Every year, thousands of Australian Defence Force (ADF) personnel spend Christmas on duty in far-flung corners of the world, away from home. This year, a unique product could provide some comfort for the young children left behind.
The imaginative app Waiting for Daddy: Rose's Story - devised by a team at the University of New England (UNE) - tells the story of two-year-old Rose and her father's lengthy overseas deployment. It uses a narrative, photographs, games and other activities, all backed by solid research data, to help toddlers, pre-schoolers and school aged children (aged 2.5-8 years) struggling with long-term separation.
"Children of this age have very simplistic notions of time - it's today, yesterday and tomorrow - so deployment periods of two to nine months can be very difficult," said UNE early childhood educator Marg Rogers. "These children can become increasingly stressed or whingy, have trouble sleeping and suffer nightmares. Long-term fatigue builds up for both the child and the parent at home, causing enormous strain, and this can impact the child's social, emotional and cognitive development and their education."
The app is based on a series of e-books Marg wrote during her PhD while working closely with defence families to understand the emotional, social, cognitive and physical upheaval. "I was interested in what the families did to help their children build resilience, and hoped to identify the resources and services they already used and those they believed were lacking," Marg said.
What she found is that many families have a little story to tell children about where their parent was, why they went away and when they were coming back. "They go through this narrative with the child to prepare them three or four weeks in advance, sometimes using a globe, and I found that it gave children a real sense of security," Marg said.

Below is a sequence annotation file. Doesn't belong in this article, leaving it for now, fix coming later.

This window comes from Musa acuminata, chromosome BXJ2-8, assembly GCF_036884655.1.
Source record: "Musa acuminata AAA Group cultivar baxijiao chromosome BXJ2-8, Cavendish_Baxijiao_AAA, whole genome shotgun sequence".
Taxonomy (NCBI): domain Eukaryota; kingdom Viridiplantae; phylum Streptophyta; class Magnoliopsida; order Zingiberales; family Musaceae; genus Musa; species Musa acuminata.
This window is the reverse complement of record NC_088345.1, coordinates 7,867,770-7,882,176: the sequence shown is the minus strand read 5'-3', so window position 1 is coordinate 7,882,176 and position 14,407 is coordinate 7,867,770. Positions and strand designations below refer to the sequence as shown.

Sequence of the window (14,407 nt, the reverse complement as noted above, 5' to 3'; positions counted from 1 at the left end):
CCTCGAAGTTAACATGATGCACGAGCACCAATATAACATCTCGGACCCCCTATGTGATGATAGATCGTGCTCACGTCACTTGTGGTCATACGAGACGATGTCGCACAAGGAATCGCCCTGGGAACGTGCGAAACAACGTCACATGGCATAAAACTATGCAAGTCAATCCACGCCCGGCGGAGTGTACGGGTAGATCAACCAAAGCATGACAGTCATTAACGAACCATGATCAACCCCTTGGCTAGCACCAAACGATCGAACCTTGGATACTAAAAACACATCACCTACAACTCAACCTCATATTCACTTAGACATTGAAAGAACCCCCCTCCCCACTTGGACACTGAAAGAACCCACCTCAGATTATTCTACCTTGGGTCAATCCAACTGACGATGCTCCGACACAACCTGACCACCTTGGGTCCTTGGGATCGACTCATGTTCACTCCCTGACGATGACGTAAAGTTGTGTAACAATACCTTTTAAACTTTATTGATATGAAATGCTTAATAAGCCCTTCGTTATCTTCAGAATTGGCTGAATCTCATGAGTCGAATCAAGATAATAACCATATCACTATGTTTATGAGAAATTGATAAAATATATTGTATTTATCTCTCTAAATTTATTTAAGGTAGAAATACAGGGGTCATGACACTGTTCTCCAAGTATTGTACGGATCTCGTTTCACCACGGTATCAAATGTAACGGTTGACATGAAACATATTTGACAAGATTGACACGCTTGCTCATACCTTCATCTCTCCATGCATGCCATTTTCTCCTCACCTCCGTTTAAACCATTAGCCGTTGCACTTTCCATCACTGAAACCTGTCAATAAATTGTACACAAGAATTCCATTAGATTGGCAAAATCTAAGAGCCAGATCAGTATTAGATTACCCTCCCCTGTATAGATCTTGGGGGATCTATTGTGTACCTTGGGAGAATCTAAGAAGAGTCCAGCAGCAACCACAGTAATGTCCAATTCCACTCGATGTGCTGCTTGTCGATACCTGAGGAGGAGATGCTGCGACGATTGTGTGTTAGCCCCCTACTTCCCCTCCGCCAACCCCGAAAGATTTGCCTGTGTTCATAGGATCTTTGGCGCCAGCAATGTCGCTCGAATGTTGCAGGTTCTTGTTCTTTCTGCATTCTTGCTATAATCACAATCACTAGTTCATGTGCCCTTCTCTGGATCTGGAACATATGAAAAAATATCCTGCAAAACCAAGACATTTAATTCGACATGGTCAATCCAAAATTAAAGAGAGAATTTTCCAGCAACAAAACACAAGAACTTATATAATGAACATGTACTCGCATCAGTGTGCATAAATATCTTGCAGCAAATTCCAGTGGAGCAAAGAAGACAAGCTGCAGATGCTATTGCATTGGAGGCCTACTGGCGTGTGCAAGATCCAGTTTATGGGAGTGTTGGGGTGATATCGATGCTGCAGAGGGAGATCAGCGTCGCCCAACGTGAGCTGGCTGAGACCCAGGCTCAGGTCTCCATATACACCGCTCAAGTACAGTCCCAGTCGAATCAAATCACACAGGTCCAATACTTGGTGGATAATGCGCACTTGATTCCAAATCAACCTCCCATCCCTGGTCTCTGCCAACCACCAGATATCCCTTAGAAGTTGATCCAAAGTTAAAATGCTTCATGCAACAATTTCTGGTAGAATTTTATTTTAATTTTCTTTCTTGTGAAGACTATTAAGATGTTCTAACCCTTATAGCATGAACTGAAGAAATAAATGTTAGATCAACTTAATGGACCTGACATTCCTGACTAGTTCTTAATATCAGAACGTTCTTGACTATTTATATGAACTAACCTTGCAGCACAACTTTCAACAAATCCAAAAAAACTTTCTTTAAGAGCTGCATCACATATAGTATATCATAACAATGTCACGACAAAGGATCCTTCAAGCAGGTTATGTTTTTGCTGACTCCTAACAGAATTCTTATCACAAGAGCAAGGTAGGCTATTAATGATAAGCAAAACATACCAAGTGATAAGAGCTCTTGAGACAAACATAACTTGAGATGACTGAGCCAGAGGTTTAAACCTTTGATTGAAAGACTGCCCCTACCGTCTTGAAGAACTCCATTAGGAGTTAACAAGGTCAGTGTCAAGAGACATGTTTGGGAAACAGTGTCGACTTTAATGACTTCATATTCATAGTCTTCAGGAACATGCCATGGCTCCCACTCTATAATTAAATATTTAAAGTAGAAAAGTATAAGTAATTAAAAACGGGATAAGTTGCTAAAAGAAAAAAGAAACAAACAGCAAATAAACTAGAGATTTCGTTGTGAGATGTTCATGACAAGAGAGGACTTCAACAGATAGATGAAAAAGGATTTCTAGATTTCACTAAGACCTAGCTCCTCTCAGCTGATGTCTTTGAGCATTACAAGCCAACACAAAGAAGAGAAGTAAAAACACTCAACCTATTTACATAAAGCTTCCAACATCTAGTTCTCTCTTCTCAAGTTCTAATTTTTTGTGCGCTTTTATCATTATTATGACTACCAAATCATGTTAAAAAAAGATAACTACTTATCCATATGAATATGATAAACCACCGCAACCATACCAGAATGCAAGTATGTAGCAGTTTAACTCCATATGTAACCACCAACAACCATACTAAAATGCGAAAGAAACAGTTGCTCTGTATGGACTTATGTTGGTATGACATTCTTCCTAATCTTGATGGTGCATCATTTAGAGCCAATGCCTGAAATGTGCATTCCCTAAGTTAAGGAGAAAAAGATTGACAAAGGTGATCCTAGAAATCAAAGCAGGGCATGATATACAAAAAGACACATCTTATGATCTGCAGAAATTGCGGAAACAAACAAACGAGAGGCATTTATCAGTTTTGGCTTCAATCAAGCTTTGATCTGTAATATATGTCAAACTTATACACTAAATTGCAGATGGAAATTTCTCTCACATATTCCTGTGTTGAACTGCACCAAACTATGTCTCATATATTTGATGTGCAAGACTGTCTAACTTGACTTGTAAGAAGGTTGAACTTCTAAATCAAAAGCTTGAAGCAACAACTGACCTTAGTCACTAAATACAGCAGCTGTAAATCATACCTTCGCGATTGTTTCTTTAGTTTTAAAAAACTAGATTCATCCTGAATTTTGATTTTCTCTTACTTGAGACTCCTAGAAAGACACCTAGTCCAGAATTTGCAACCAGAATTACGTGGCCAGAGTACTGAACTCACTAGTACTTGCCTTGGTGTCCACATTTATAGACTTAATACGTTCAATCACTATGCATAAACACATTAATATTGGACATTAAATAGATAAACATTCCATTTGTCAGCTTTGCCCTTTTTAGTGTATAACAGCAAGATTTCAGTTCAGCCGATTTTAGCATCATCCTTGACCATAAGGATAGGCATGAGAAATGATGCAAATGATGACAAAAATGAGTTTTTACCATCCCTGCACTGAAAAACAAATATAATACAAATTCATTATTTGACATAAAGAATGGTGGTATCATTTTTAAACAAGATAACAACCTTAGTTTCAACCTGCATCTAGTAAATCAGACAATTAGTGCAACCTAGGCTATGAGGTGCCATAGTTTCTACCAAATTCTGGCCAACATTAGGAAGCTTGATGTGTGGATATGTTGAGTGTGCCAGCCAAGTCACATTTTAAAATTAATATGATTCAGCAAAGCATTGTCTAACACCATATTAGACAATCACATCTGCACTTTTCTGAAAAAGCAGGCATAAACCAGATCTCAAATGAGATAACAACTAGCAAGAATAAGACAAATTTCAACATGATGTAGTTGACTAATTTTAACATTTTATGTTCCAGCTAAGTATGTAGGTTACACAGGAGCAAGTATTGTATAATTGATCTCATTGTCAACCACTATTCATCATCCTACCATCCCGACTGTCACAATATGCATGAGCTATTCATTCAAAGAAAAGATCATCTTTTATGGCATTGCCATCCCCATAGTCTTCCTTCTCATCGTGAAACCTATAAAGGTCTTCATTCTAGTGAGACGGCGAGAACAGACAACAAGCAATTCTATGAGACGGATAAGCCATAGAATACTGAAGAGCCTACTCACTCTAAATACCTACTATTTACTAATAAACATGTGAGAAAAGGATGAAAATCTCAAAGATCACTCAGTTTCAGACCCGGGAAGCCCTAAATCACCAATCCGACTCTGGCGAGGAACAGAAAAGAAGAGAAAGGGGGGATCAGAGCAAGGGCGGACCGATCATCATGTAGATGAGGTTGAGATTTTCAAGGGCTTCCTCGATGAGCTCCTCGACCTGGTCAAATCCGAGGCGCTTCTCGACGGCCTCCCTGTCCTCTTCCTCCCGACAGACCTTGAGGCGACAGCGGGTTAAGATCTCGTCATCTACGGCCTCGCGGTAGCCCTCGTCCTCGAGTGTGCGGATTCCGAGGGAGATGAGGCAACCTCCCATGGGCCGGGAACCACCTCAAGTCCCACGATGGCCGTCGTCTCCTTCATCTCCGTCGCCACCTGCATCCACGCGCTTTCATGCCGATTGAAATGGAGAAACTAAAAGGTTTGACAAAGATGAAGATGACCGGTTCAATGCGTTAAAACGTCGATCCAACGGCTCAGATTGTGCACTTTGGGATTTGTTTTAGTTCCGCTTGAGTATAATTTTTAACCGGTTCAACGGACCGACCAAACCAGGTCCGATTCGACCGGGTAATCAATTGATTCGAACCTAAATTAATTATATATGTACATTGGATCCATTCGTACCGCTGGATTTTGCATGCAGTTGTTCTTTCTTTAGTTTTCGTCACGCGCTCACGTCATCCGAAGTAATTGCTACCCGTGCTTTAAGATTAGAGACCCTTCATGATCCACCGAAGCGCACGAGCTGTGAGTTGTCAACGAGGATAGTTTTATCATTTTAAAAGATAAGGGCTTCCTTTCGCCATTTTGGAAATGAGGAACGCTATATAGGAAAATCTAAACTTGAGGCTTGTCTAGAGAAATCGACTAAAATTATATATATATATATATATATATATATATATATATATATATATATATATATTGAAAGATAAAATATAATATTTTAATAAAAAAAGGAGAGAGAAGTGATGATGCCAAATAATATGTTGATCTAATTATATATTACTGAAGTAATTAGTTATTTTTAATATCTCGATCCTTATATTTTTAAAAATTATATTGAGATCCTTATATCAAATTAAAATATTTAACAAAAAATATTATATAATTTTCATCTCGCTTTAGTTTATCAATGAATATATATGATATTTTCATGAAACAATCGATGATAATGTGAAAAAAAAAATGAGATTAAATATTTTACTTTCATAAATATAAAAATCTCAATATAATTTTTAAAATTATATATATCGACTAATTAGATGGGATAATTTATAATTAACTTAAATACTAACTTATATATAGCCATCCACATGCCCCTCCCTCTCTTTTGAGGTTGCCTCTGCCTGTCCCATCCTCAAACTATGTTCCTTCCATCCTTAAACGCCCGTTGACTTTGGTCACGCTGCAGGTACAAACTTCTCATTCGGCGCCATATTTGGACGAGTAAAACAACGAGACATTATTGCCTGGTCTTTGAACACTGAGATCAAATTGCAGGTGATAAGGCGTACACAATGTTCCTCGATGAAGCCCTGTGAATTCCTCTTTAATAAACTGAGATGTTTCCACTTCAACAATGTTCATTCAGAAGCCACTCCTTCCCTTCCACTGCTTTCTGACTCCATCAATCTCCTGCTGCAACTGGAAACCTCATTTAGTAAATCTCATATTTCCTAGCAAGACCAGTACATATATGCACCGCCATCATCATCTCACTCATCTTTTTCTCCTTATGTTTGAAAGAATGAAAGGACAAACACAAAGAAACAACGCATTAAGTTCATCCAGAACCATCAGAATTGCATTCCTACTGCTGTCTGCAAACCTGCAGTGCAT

Discovering that defence families were not usually represented in Australian storybooks, Marg set about producing her own. "I hope my e-books and now the app they inspired help children to see themselves as belonging to the Australian community and that they are not alone in what they experience," Marg said. "The aim is also to engender understanding and empathy from others in their learning environments, like their peers, educators and other parents."
The app is a uniquely UNE collaboration, drawing on the expertise of early childhood digital expert Jo Bird, digital media producer Raph Roberts and children's author and illustrator Trish Donald.
"We're encouraging parents to use the app with their children as a conversation starter and hope it will provide some consistent language for them to use," Marg said.
"Early feedback has been very positive and we think it will have applications not just for Defence families but also fly-in, fly-out (FIFO) families."
Given the paucity of primary research studies of young Defence children in Australia, Marg and Jo will collect data from parents, educators and peers on the effectiveness of the app. "My study was the first one to gather information about what the children of ADF personnel go through and the app is an example of using that research data in a different way to traditional journal articles and book chapters," said Marg.
Marg hopes her recommendations from the study will be used to leverage for organisational changes within the ADF to better support families - namely giving them more notice of deployment so they can begin discussing it with their children, limiting the length of deployments and reducing the relocation of defence families.
Waiting for Daddy is free to download for Ipads (https://itunes.apple.com/us/app/roses-story/id1439753804?ls=1&mt=8) and Raph plans to work on an Android version.
For copies of Marg's e-books, go to http://www.defence.gov.au/DCO/Family/kids/Programs-products.asp